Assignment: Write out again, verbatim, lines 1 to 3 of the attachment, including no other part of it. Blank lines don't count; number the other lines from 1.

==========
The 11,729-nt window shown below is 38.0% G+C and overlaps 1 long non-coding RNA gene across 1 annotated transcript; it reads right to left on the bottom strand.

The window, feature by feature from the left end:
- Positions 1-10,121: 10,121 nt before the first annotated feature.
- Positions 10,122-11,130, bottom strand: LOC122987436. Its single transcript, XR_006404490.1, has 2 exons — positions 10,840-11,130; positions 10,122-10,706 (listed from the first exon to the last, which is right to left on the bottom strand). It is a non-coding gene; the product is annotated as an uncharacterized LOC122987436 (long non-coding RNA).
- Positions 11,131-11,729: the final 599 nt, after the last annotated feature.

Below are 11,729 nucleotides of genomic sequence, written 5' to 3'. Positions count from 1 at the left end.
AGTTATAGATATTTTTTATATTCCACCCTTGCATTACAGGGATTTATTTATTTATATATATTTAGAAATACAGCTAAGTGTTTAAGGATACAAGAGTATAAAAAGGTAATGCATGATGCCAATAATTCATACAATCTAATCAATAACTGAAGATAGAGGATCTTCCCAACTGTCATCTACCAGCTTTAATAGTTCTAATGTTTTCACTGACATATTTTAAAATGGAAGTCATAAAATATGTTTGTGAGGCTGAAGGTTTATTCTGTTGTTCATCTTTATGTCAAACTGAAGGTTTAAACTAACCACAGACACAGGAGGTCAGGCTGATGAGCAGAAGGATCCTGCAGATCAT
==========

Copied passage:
The 11,729-nt window shown below is 38.0% G+C and overlaps 1 long non-coding RNA gene across 1 annotated transcript; it reads right to left on the bottom strand.

The window, feature by feature from the left end:
- Positions 1-10,121: 10,121 nt before the first annotated feature.